The path from birth has been convoluted, but most of the Goldenrod’s days have been good ones. Pope Dock Company of Parkersburg, West Virginia built the boat in 1909 for businessman W.R. Markle. Originally, the boat was named Markle’s New Showboat. Built for entertainment, the boat would travel the Mississippi and Ohio rivers and stop at town where it would dock. Patrons would come aboard for a night of music, comedy and other live entertainment. According to most accounts, the boat was the last showboat built for the Mississippi and Ohio river circuits. At 200 feet long and 43 feet wide, the boat was one of the largest showboats ever built. The seating capacity was 1,400.

Markle lost the boat through foreclosure in 1913, and the next owner renamed the vessel the Goldenrod Showboat. In 1922, Captain Bill Menke purchased the boat and implemented a 12-month touring schedule. His tenure would be long and fruitful. Menke moored the boat at Aspinwall, Pennsylvania for two consecutive summers, 1930 and 1931. In summer 1937, Menke brought his show palace to St. Louis for repairs but ended up permanently mooring it here. According to “That Landmark on the River,” an article by Mary Duffe that appeared in the St. Louis Post-Dispatch on December 10, 1968, the boat hosted stars like Red Skelton, Monte Blue, Kathy Nolan, Major Bowes and others during Menke’s tenure. Menke reported that he had to ask patrons in southern towns to leave their firearms at the riverbank.

In 1963, Pierson and Franz purchased the Goldenrod Showboat. A few small fires led to major renovation, including a new steel hull. On Christmas Eve 1967, the National Park Service listed the Goldenrod Showboat as a National Historic Landmark, the highest federal distinction for a historic property. The National Historic Landmark nomination includes a short history of the boat, as well as the fact that the original hull is intact inside of the steel barge that now serves as the hull.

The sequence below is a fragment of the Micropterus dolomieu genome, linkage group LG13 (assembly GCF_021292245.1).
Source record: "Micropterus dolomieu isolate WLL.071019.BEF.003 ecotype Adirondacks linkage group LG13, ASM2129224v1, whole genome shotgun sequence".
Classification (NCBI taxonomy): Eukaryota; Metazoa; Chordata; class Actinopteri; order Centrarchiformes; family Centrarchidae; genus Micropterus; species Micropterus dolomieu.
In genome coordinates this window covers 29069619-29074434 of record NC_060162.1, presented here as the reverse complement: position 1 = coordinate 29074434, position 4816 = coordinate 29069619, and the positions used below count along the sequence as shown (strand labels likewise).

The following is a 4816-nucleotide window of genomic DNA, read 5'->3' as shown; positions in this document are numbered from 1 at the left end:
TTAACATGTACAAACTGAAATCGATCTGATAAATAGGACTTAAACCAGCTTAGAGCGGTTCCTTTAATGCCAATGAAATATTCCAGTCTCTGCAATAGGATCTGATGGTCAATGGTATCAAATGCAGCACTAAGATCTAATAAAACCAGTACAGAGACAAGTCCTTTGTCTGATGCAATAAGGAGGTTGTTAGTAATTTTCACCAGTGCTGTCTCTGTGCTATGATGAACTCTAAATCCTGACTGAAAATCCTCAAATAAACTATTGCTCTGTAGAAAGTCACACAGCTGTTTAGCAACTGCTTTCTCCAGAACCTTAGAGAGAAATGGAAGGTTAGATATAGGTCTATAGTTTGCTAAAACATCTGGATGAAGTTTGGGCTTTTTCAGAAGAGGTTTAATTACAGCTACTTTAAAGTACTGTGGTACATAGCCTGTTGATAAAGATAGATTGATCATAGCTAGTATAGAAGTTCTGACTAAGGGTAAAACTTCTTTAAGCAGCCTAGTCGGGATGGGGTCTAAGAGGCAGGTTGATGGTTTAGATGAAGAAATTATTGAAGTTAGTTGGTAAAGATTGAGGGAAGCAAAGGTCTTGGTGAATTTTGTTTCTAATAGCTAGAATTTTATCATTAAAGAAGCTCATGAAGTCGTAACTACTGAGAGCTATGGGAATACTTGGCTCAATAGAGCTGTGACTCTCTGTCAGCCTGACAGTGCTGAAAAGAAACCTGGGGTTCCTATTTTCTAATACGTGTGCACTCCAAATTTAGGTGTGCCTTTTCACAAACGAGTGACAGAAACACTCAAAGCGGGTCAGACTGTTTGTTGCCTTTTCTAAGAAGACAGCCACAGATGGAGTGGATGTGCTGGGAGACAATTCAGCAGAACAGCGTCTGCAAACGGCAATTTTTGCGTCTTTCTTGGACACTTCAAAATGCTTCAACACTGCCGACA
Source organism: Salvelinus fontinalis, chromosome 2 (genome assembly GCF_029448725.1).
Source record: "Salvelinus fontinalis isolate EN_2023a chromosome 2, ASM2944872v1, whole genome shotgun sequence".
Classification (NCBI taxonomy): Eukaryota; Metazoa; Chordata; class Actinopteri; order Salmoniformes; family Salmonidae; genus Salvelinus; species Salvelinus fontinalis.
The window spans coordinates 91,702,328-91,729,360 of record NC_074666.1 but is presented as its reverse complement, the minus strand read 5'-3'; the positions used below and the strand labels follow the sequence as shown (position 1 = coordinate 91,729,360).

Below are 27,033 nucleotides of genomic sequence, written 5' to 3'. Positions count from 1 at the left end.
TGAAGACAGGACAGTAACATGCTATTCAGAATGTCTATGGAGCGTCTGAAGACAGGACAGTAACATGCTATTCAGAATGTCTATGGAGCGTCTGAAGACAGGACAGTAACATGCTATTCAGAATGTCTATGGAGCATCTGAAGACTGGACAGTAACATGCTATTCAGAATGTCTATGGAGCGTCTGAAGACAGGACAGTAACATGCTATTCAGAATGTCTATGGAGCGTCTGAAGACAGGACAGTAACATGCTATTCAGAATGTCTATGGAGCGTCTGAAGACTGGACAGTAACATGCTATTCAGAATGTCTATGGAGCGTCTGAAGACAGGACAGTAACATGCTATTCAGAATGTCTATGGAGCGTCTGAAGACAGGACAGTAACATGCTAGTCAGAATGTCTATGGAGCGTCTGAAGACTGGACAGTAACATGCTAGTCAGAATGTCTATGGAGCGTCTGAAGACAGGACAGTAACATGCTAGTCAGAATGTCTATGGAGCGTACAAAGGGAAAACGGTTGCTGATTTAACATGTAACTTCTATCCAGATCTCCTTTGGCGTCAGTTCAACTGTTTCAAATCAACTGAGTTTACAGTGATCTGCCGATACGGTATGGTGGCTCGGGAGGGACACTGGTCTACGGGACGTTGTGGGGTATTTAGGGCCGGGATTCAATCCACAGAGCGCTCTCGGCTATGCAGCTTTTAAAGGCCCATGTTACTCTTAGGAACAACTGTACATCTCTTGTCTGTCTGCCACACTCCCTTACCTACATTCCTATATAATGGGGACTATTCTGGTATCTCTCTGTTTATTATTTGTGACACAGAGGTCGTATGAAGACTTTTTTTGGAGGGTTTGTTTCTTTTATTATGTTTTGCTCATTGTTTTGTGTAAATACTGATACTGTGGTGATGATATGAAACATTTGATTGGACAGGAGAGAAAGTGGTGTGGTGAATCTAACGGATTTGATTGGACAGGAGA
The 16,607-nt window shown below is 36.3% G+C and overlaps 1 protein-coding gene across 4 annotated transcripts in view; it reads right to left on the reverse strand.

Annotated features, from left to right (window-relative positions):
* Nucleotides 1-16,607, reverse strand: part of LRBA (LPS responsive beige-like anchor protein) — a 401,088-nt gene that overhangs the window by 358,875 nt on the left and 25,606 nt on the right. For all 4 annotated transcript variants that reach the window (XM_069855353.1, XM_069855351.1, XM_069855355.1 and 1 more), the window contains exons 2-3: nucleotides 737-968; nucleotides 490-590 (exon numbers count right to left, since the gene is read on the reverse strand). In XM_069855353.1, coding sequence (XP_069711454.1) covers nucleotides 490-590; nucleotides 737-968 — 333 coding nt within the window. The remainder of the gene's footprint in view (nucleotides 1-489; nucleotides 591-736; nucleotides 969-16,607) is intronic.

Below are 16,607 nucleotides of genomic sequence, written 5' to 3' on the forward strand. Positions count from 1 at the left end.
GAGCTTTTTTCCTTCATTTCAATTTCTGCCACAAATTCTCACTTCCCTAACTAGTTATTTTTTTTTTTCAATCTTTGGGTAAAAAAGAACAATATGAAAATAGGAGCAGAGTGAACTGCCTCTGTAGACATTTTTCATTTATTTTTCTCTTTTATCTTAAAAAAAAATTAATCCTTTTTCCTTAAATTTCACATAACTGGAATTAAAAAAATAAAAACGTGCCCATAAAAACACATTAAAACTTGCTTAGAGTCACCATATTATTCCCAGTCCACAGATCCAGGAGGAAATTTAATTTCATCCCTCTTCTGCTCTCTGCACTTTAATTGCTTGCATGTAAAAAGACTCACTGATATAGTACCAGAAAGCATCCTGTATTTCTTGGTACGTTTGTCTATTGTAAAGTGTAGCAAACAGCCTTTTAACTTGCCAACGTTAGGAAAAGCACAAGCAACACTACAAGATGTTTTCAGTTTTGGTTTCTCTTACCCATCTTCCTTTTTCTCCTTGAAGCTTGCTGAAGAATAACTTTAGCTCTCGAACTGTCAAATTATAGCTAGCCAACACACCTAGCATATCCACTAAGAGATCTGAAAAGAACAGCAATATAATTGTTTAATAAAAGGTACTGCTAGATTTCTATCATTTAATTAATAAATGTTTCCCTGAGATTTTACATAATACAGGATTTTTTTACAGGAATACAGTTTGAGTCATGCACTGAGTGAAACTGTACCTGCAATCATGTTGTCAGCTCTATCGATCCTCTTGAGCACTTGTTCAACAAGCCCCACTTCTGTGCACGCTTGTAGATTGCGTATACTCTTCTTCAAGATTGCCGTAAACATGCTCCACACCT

The National Historic Landmark nomination may be skimpy by today’s standards of historic documentation, but the nomination’s assertion of the great cultural significance of the Goldenrod remains true. This was one of the last and most lavish of the great river show boats, and it may be the only survivor of that type. Its future is important not only to St. Louis, its later home, but to the history of the 15 states the Goldenrod is known to have regularly visited between 1909 and 1937. The centennial of the boat should be a spur toward preservation. If the current owners (whoever they may be legally) cannot figure out how to bring the boat back to life, let’s find the person who can.

This entry was posted in Historic Boats, Illinois, National Historic Landmark, Riverfront. Bookmark the permalink.

11 Responses to Goldenrod Showboat Celebrates its Centennial

  1. Eric Reiss says: